He's too busy murdering people.


    "Yes, Clarice. When I am in Romania, I always fill men's ankles with mustard and Chianti."

    [deactivated user]

      This is what the result of crossing Duolingo with Monty Python would look like.


      So...what can we say about the age of this man? Did he already met Abraham? ;-)


      Does a computer generate these nonsensical sentences? This lesson is full of them!


      What a dumb sentence!


      Sofia363328: Yeah, but it wakes me up after tackling multiple languages day in and day out.


      bărbatului sounds like bărbatul. Reported January 16th 2021


      It's like a really weird sentence from google translate


      And people ask me why I study Romanian. Surely this sentence makes it all worthwhile!


      Seriously? Full of mustard?


      Is it Dijon original moutarde??


      People used to use mustard for poultices. Not the most elegant translation, but neither is it totally nuts.


      Please give us sentences that make sense!!!We loose a lot of time trying to understand what is meant because I personally take the course seriously and this kind of idiotic sentences are not humorous nor educational. I'm also studying other languages and fortunately the people in charge don't seem prone to give us the same b@#$ !


      Well, the good thing about it is that you'll definitely remember gleznă and muștar, albeit not to use them like here. By "not humorous and educational in other languages" you mean the likes of the following sentences from the Dutch course which is by far the funniest of those I do: "I am an apple.", "The turtle is reading the newspaper." ?


      I totally agree. There is a memory device where you conjure the most ridiculous visual images to remember something. I daresay that I will remember this man and his mustardy ankles!


      I've been doing the dutch course for many years and i agree it has a few weird sentences :), but the english grammar is impeccable! This (romanian) is by far the worst course I've done in 8 years. Never mind the odd subjects, it's often hard work to pick out the strange sentence structure the course is expecting. I have many romanian friends who could have done better. Given up commenting on this, maar ik denk dat nederlands is bijzonder! :)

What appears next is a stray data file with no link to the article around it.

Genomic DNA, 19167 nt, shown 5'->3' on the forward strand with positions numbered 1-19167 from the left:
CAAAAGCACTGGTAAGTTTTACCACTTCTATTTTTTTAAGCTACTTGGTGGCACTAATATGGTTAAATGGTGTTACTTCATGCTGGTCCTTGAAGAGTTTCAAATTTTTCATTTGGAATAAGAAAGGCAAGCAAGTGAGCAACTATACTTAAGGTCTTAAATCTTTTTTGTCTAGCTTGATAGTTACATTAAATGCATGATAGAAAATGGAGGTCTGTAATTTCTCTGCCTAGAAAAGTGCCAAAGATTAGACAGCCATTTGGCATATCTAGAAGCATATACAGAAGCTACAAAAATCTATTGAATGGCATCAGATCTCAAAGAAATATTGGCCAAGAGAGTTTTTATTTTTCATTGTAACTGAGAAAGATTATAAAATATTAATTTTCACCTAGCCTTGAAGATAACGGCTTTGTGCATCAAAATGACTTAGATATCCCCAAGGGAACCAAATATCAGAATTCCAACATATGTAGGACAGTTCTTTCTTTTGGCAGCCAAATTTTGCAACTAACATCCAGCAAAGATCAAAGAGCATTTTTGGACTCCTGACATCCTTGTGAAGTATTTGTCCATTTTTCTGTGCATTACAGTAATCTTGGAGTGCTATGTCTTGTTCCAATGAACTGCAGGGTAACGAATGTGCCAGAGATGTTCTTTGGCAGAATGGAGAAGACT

Not very educational as a sentence. Somebody was just not very professional.


      Well from Bollywood one learns some people see ankles as sexy... maybe this means he's a bit spiced up!


      Another pointless sentence. Irritating


      It isn't really pointless, the usage of nonsense is a simple technique to make sure you're awake. Just try using the word "ankle" in a memorable sentence.


      I have been reading these comments for a minute or two and forgotten the Romanian word for ankle, but i can remember the word for mustard, which was not the point of this exercise on the body...


      I am aware of the use of ridiculous visualisation for memory augmentation but in language study so much seems ridiculous that it would help to be told that it is a nonsense sentence by the course, or indeed told if it is a colloquialism or metaphor or whatever. Otherwise i might see a sentence about falling in the apples in French and be no wiser about its real meaning. I'm still not sure if it is a cultural fact that Romanian donkeys wear nice hats!